February 02 2023
Bing and ChatGPT have Big Plans—What that Means for Search Strategy
OpenAI’s Partnership with Microsoft
An earlier blog explored how ChatGPT works and what it can and cannot do, but the introduction of this new technology is only half the story. Microsoft’s Bing search engine looks to get a competitive edge on the search giant Google with the integration of OpenAI’s chatbot technology this March. The companies have been collaborating since 2019 and Microsoft dropped a whopping $1 billion investment, with further funding likely to come soon.
Microsoft is currently employing OpenAI’s cloud services in tools and for enterprise users of Azure. OpenAI’s DALL-E 2, an AI image generator and social media darling, will soon be available on Bing’s Image Creator and is planned to make an appearance in PowerPoint. Its language models could be integrated into Word and Outlook to help users write, summarize, or generate documents and emails. Think of a more advanced autocomplete than you see now from Gmail or smartphones.
It is currently unknown all the integrations the collaboration has in store or how Bing will integrate OpenAI’s software. We still don’t know whether it will be ChatGPT or an iteration of GPT that will be utilized. What we do know is that this could be big news for your future search strategies. Below we look at Google’s reaction, how this could shake up search, and what you should consider going forward.
What This Means for Google
Google is the world’s top search engine, handling 84% of searches. Bing is a distant second with 9% as of December 2022. Google has its own advanced algorithms, AI technology, and language models, but with all its advancements, Google has been reluctant to introduce a chatbot like this. The hesitation is likely because of ad revenue.
Google generates most of its revenue via Google Ads, cashing in with every promoted link clicked. Given its reach, more companies utilize this platform over Bing Ads. A big concern is that ChatGPT could reduce this reach and consumer exposure to online ads.
However, it is doubtful that revenue isn’t a goal in the Microsoft/OpenAI relationship. Bing Ads or something like it must come into play with this integration at some point. ChatGPT was forced to monetize the service via a Plus account option to fund its staggering computing costs. A good guess of how this would work is promoting certain vendors in the chatbot’s human-like responses.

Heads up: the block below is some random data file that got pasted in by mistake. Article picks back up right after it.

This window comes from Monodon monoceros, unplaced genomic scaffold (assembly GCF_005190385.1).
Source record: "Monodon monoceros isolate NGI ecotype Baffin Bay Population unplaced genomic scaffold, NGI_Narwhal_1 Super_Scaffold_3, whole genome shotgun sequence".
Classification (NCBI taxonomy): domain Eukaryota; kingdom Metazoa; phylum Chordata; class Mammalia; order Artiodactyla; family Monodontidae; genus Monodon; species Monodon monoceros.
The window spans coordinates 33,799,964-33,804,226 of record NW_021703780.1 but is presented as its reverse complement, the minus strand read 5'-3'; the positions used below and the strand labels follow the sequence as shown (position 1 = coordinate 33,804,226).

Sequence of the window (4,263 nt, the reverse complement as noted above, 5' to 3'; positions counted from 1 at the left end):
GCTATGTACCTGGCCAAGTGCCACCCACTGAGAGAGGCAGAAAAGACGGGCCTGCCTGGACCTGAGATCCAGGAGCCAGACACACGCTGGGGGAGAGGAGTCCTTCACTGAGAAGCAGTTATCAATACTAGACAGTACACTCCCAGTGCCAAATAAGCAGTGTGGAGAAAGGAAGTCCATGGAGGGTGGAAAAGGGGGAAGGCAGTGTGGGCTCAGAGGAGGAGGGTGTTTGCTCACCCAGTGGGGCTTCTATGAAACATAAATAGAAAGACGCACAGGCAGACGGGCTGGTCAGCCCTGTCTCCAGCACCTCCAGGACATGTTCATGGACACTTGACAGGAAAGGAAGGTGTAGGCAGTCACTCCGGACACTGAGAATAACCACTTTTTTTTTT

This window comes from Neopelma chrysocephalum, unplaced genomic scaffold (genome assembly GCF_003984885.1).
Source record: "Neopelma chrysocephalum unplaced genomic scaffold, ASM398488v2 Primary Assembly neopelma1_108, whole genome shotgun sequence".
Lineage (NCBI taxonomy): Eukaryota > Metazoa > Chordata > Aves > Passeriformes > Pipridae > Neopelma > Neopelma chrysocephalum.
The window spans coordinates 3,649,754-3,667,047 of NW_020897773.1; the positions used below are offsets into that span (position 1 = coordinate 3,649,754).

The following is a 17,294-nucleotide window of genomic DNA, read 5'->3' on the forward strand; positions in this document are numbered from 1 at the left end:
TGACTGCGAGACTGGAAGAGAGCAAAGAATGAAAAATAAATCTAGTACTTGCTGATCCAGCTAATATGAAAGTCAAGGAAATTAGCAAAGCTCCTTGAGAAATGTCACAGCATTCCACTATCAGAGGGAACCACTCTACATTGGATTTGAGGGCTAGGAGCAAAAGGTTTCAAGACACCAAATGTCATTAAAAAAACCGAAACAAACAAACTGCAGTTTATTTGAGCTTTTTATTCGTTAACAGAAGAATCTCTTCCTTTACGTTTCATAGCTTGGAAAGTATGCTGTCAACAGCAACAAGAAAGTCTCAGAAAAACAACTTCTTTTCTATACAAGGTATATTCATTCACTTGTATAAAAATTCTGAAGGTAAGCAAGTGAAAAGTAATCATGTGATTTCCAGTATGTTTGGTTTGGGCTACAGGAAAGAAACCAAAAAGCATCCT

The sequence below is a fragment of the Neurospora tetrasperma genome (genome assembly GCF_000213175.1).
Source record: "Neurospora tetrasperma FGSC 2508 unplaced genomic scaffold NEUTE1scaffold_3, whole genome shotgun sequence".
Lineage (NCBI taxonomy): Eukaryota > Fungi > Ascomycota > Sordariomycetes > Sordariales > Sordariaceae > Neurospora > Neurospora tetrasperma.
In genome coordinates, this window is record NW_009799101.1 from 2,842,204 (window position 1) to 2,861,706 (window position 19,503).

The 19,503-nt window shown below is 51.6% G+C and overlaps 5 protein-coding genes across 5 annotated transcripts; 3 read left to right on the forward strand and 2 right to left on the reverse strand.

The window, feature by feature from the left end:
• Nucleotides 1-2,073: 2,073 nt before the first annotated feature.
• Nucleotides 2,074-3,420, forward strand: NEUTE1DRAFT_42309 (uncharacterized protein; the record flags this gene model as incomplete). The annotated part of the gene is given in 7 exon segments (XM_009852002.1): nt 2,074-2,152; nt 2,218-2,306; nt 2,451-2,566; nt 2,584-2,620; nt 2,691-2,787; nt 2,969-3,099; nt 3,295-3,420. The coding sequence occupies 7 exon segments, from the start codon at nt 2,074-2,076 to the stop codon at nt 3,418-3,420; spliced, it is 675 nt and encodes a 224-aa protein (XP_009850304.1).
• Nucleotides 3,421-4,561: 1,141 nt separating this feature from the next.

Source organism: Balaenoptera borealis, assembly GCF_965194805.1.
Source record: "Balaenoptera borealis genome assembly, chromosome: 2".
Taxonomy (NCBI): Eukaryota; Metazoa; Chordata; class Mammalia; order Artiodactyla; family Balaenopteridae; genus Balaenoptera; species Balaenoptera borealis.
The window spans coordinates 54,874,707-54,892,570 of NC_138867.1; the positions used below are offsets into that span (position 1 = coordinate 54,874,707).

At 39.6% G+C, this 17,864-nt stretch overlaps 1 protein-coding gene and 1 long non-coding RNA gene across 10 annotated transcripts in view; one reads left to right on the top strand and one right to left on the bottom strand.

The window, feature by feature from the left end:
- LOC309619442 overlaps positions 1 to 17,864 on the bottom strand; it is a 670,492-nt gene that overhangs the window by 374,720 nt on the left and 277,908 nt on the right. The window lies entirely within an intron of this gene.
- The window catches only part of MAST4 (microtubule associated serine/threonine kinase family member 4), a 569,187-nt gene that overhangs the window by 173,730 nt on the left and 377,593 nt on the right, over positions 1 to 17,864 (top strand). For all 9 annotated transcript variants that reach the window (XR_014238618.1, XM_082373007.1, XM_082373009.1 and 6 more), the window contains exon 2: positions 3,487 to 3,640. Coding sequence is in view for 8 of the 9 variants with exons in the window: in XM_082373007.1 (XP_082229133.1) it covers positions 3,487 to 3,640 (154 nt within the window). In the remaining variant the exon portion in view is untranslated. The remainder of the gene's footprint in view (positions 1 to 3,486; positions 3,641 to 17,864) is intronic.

Imagine searching the term hot rolled steel. Currently, ChatGPT delivers a paragraph that imitates a human response. Google delivers a paragraph pulled from a site, business links, images, and video. So, for revenue to happen, Bing would serve up its ChatGPT answer plus recommended businesses. For those businesses to appear—companies would have to bid for those spots.
What This Means for Trust
When Microsoft made the Bing/ChatGPT announcement, it issued a “code red”, meaning all hands-on deck with entire teams shifted to refocus on AI in response. Before this, Google spent a lot of time updating its search engine with functions to improve user trust, another source of chatbot hesitation given the technology cannot perceive fact or fiction when generating answers. Ironically, Google’s recent spam updates detect and neutralize AI-plagiarized content, priding itself on populating search landscapes with human-generated content.
So, the big question is, what makes Microsoft so confident it can integrate this into Bing without putting consumer trust at risk? ChatGPT could add a more interactive element to search with its ability to answer follow-up questions, building a conversation to provide a thorough answer.
If ChatGPT works as a front end to Bing, some worry that the “human assessment” step of a search would be taken away, forcing users to accept the results as is. Currently, we receive search options that search algorithms deem trustworthy and then make a judgment on which links to choose. Unless Bing plans to add this feature in addition to the usual SERP features, trustworthiness is a concern.
What’s Your Takeaway
Search strategy is driven by user intent, meaning the results depend on the keywords a user inputs. Regardless of the platform a user chooses, the specifics lined out in the B-SMART method are rooted in user intent and can anticipate those keywords. With humans still the user, B-SMART can help us understand search at its core.
Additionally, ChatGPT is pulling in data from the internet, meaning all that hard work done on keywords in the past is going to get pulled into the AI today. Contact TopSpot to get an integrated approach utilizing the B-SMART method, backed up with data and analytics that ensure your business keeps pace with all the changes Bing and Google roll out.Tags: AI, SEO